Many of us tend to eat what we know and what we can pronounce and prepare. But mixing things up helps add more healthful micronutrients and phytochemicals into our diets, said Mary Russell, director of nutrition services at the University of Chicago Medic
Chicago Tribune (MCT) - In the middle, there is no need to choose.
Visitors come for the country's most famous ice cream shop, lining up beside well-dressed children with balloons tied to their wrists. They come for the hulking Notre Dame Cathedral, to point cameras at kneeling worshipers. And they come simply because it is the middle of the city. It is easy and it is safe.
But head north or head south and you begin to make a choice about Paris. An age-old choice.
To the north sits the city's Right Bank and to the south its Left Bank. Both are equally Paris _ drenched in history, soaring architecture and sense-stirring neighborhoods _ but most people who know the city well enough to choose one side as their own do so.
Unlike most cities, where race or class drives geographical allegiance, here the choice is imprecise; it comes from a feeling, a sense, a memory, an essence. Ask a local whether someone is Rive Droite (Right) or Rive Gauche (Left) and you might hear about how the differences between them have narrowed or about how they have changed _ the Left was edgier a generation ago; now it's the Right _ but you will not hear that the question is irrelevant.
The differences between the banks are subtle, and if you confine yourself to the usual tourist haunts, you'll miss them.
"I feel more myself in the Right Bank," my hotel receptionist told me. "In the Left Bank, I feel badly if I stay too long."
It's not that Parisians refuse to visit the other side as they once did; the Right-leaning hotel receptionist, unfortunately for him, works on the Left Bank. But where you lay your head counts and probably always will.
Odile Hellier, owner of the Village Voice, a handsome, tidy English-language Left Bank bookstore, lived in six Right Bank arrondissements _ the Paris version of a neighborhood _ before settling in the Left.
"I never felt at home, really," Hellier said. "It's crazy. It's all Paris. But I would go out in the street and it wasn't my thing."
The Louvre and Arc de Triomphe sit on the Right Bank; the Musee d'Orsay and Eiffel Tower are on the Left _ but who cares? Those stops belong to the world as much as to Paris. Visitors who push past the typical attractions will likely find a piece of themselves on either the Right or Left Banks. Then they, too, can pledge affection.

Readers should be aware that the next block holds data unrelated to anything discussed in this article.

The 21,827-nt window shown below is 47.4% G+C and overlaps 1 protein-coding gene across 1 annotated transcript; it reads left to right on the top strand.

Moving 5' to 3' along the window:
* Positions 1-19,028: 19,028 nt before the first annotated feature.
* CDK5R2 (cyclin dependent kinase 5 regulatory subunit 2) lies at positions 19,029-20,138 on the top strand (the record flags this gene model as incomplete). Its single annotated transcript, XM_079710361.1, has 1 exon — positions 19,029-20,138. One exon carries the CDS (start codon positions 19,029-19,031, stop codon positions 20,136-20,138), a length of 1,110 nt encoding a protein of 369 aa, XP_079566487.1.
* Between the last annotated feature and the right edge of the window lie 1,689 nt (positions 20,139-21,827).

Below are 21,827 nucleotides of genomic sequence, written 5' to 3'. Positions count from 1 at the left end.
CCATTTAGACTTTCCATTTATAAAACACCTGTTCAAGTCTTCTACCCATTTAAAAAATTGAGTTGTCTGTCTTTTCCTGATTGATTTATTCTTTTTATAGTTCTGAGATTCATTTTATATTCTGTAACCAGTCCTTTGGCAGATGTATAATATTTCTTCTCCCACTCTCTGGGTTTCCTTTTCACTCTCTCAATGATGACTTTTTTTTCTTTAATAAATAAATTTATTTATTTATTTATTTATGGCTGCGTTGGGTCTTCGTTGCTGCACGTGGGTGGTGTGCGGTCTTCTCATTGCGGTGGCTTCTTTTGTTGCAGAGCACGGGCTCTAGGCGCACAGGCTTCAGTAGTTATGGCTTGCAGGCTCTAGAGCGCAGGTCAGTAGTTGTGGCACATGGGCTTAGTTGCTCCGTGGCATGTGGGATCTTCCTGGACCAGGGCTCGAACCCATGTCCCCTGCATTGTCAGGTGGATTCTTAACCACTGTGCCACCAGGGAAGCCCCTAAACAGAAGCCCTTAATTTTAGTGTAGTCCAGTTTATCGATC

For decades, the Right Bank was known as home to the bourgeois and old money, but that image has been turned on its head. While the old money is still there, today's devotees of the Right Bank praise its lively, youthful neighborhoods.
Best known are Montmartre, at the far northern end of the city, and the Marais, on the Seine's north edge. While Montmartre, especially its stone white Sacre-Coeur basilica, is overrun with tourists, the Marais retains a relatively local flavor. It is the traditional home of the city's gay and Jewish populations, and the place for boutique shopping, people-watching and the city's less heralded but still fascinating museums _ the Pompidou, the Picasso museum, a hunting and nature museum and the Jewish Art Museum.
The Marais buzzes late into the night and abounds with good, cheap food, such as crepe outpost Breizh Cafe or Chez Hanna, which claims to serve the "best falafel in the world" (layered with hummus, roasted eggplant and shredded cabbage, it may not be the best, but it is up there). The Marais moves with an easy grace, and you're just as likely to see locals in the art galleries or bars as you are to see well-dressed tourists.
Anne Leguy, 48, was a proud Left Bank resident for 13 years, living in the St. Germain neighborhood immortalized by authors, thinkers and poets. When she arrived, her streets were abuzz deep into the evening. But by the early '90s they had become "too bourgeois," she said. Leguy now lives with her family in the Marais and can't imagine living anywhere else. She holds no grudge against her old home on the other side of the river.
"It's not like you care if it's Left Bank or Right Bank if it's a place you want to go," Leguy said over the veal tagine at Chez Pierro, a Marais bistro so narrow that tables must be maneuvered for anyone to sit. "But I can't say that is true for where you have your flat."
Right Bank life keeps buzzing well past the Marais. In the 9th arrondissement, Rue des Martyrs closes to cars on Sunday mornings and transforms into a wonderful street market where you find few tourists fumbling with guidebooks. Instead there are street musicians playing for change, families shopping for dinner among the roasting chickens and fish laid across melting ice and long lines into the patisseries, where the baguettes or pains au chocolat are warm, fresh and perfect.
Artists displaced by rising property costs in the ...
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